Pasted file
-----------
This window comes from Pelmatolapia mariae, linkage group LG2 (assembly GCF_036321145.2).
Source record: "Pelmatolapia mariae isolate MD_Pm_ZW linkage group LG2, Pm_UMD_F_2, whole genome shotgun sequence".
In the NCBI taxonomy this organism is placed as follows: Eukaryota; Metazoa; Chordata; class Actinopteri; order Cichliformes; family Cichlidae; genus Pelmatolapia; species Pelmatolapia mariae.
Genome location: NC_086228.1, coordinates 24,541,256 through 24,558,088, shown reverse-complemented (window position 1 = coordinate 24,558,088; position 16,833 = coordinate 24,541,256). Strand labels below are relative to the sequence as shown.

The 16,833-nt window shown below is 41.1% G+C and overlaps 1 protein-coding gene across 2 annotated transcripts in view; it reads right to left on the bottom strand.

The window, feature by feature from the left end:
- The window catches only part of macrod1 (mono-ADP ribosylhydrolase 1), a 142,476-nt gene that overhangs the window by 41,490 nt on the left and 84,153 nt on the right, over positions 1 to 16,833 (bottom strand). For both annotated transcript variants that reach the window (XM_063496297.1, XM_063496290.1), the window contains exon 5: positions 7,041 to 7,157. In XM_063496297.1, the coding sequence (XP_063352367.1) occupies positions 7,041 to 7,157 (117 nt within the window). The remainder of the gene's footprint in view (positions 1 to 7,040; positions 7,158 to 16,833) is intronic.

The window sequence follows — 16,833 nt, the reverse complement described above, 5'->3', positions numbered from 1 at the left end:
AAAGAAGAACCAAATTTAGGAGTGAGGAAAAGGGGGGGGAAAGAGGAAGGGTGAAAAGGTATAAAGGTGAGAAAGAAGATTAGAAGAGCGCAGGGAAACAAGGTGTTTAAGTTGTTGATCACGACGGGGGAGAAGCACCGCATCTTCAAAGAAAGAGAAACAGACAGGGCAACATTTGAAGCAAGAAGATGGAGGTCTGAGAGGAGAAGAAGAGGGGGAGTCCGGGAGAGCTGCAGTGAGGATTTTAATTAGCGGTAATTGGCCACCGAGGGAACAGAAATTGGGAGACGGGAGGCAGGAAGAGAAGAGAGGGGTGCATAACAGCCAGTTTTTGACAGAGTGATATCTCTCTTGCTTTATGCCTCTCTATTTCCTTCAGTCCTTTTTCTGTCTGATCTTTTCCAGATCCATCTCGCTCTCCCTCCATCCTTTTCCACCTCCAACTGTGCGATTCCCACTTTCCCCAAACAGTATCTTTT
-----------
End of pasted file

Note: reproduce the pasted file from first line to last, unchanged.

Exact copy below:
This window comes from Pelmatolapia mariae, linkage group LG2 (assembly GCF_036321145.2).
Source record: "Pelmatolapia mariae isolate MD_Pm_ZW linkage group LG2, Pm_UMD_F_2, whole genome shotgun sequence".
In the NCBI taxonomy this organism is placed as follows: Eukaryota; Metazoa; Chordata; class Actinopteri; order Cichliformes; family Cichlidae; genus Pelmatolapia; species Pelmatolapia mariae.
Genome location: NC_086228.1, coordinates 24,541,256 through 24,558,088, shown reverse-complemented (window position 1 = coordinate 24,558,088; position 16,833 = coordinate 24,541,256). Strand labels below are relative to the sequence as shown.

The 16,833-nt window shown below is 41.1% G+C and overlaps 1 protein-coding gene across 2 annotated transcripts in view; it reads right to left on the bottom strand.

The window, feature by feature from the left end:
- The window catches only part of macrod1 (mono-ADP ribosylhydrolase 1), a 142,476-nt gene that overhangs the window by 41,490 nt on the left and 84,153 nt on the right, over positions 1 to 16,833 (bottom strand). For both annotated transcript variants that reach the window (XM_063496297.1, XM_063496290.1), the window contains exon 5: positions 7,041 to 7,157. In XM_063496297.1, the coding sequence (XP_063352367.1) occupies positions 7,041 to 7,157 (117 nt within the window). The remainder of the gene's footprint in view (positions 1 to 7,040; positions 7,158 to 16,833) is intronic.

The window sequence follows — 16,833 nt, the reverse complement described above, 5'->3', positions numbered from 1 at the left end:
AAAGAAGAACCAAATTTAGGAGTGAGGAAAAGGGGGGGGAAAGAGGAAGGGTGAAAAGGTATAAAGGTGAGAAAGAAGATTAGAAGAGCGCAGGGAAACAAGGTGTTTAAGTTGTTGATCACGACGGGGGAGAAGCACCGCATCTTCAAAGAAAGAGAAACAGACAGGGCAACATTTGAAGCAAGAAGATGGAGGTCTGAGAGGAGAAGAAGAGGGGGAGTCCGGGAGAGCTGCAGTGAGGATTTTAATTAGCGGTAATTGGCCACCGAGGGAACAGAAATTGGGAGACGGGAGGCAGGAAGAGAAGAGAGGGGTGCATAACAGCCAGTTTTTGACAGAGTGATATCTCTCTTGCTTTATGCCTCTCTATTTCCTTCAGTCCTTTTTCTGTCTGATCTTTTCCAGATCCATCTCGCTCTCCCTCCATCCTTTTCCACCTCCAACTGTGCGATTCCCACTTTCCCCAAACAGTATCTTTT